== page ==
Which, of course, routes us to where everything Raptors related eventually gets routed back to: Andrea Bargnani. It is beyond imperative that the club sever ties with him this summer, for the same oft-cited litany of reasons that have always dogged Bargnani, but figuring out the best path to get him traded is the biggest headache in Raptor-land right now. He's playing so poorly these days that 11 points on 4-14 shooting (his line Saturday against the Bucks) now constitutes a 'good' game. He looks totally drained of confidence out on the court and his teammates aren't exactly killing themselves to cover for his mistakes anymore. Considering this, it's hard to conceive of a situation where the Raptors could part with the remaining two years and $23-million left on his contract and get any kind of value in return. They have to find a way, though, because that hefty salary represents the second-largest salary drain on their ledger and they have too many holes to fill to sink so much cash into an unproductive roster spot.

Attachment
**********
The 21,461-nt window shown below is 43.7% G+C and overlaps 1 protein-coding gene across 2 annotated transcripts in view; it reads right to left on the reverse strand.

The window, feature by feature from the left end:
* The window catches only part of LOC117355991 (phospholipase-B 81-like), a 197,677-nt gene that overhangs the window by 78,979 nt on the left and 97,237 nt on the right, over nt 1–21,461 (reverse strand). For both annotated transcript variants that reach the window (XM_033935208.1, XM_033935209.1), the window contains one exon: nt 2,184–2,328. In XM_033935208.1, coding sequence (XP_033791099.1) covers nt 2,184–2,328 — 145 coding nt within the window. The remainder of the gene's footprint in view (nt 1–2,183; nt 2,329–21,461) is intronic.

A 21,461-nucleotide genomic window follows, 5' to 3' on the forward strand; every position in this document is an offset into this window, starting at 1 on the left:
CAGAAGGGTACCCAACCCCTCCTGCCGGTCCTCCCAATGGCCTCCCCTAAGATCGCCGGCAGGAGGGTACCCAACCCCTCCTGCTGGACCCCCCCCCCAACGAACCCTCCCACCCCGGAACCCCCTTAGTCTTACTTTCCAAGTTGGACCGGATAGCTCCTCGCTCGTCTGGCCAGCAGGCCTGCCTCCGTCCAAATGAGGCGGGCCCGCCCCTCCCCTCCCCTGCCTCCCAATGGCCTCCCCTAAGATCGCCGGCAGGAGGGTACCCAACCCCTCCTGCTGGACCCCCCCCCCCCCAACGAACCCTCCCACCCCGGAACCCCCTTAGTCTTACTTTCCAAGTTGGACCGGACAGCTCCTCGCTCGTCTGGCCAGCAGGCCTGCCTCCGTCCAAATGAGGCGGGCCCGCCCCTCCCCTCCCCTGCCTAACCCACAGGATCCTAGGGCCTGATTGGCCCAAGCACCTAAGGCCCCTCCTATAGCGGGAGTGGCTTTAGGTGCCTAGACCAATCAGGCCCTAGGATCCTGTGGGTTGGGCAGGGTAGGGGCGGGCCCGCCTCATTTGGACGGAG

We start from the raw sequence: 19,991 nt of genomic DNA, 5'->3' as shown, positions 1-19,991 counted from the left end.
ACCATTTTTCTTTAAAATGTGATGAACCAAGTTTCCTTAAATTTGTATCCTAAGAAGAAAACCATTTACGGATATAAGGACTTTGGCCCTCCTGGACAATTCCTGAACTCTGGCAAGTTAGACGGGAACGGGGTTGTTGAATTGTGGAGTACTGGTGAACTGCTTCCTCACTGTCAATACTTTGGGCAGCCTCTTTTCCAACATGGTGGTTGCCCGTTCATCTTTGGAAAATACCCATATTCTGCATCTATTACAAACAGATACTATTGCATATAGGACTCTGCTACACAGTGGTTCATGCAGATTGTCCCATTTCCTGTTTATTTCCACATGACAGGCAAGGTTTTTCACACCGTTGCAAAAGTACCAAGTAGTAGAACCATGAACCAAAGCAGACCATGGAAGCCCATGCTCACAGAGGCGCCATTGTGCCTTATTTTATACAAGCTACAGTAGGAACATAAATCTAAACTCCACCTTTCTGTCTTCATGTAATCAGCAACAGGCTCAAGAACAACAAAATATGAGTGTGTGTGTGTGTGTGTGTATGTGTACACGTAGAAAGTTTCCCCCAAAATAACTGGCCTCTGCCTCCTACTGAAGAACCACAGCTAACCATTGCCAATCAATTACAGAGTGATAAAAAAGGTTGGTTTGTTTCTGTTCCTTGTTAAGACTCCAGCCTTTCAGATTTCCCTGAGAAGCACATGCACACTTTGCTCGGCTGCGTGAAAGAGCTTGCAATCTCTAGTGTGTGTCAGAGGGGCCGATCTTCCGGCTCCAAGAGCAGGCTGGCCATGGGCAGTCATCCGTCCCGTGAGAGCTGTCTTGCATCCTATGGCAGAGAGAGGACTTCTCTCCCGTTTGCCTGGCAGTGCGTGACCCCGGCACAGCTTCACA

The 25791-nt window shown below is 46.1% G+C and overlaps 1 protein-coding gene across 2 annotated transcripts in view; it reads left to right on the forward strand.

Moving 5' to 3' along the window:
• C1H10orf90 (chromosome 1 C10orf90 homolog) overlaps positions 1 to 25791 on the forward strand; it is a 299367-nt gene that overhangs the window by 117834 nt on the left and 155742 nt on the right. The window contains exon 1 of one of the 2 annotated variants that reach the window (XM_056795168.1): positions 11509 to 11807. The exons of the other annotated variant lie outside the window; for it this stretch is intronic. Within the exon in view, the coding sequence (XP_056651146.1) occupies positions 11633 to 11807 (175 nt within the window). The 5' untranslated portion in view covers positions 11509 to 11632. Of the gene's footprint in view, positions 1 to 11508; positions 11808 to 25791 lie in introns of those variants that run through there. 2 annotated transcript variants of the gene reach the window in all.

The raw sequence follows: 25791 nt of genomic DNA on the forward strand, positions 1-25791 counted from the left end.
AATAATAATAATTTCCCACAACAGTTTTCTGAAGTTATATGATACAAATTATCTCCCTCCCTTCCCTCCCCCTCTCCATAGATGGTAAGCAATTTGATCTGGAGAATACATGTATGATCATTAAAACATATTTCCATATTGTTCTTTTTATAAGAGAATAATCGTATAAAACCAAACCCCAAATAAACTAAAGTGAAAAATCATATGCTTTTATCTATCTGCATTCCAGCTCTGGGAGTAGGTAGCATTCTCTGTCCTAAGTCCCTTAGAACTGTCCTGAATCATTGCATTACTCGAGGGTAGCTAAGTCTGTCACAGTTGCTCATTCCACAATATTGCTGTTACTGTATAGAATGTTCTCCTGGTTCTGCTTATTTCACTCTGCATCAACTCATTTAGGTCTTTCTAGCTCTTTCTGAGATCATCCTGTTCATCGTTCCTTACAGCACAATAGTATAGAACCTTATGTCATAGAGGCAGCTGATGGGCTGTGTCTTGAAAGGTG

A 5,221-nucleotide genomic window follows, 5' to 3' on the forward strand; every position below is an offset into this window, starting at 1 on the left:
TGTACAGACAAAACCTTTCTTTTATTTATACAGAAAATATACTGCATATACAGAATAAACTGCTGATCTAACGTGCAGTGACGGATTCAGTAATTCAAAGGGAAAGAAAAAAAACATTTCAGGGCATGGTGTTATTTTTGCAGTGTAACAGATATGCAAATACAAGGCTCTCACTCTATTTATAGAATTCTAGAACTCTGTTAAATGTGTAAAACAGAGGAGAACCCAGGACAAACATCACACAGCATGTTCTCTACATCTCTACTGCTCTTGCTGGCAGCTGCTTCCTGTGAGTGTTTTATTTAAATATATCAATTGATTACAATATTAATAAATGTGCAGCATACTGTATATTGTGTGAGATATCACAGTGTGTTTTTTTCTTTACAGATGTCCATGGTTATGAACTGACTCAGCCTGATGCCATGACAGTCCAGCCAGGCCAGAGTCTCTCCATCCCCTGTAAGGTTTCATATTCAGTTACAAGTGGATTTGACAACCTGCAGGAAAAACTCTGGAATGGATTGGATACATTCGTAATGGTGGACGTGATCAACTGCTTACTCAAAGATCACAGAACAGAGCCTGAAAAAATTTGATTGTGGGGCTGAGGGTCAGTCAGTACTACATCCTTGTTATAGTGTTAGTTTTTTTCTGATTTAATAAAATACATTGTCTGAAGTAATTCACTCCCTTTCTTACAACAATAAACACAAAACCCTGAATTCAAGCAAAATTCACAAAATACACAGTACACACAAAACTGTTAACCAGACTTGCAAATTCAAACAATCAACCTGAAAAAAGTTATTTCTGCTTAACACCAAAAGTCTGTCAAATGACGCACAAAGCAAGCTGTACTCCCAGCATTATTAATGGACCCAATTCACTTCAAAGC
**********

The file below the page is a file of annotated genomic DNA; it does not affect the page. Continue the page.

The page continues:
In order to up his value, however, he's going to need a steady diet of minutes and a concerted effort to make him look good on offence while hiding him on defence. Unfortunately, this strategy flies completely in the face of the winning-based priorities that have been outlined already, but such is the cruel reality of professional sports. Getting some kind of value in exchange for Bargnani this summer is nearly as important as hammering in the kind of good, self-policing habits that the Raptors need to become a better team next season. Balancing those two priorities is going to be tricky, and frankly there are going to be nights when Casey gets it wrong, but it's an unenviable task that is too important to be swept under the rug. While fans will clamor for Casey to just park Bargnani on the bench, the organization cannot afford to devalue this asset any further than it already has been. They need desperately to build him back up so they can sell him for something useful in a few months time. Basically, fans have to stomach him more now to avoid having to stomach him at all later. That's the trade-off and people are going to have to embrace it.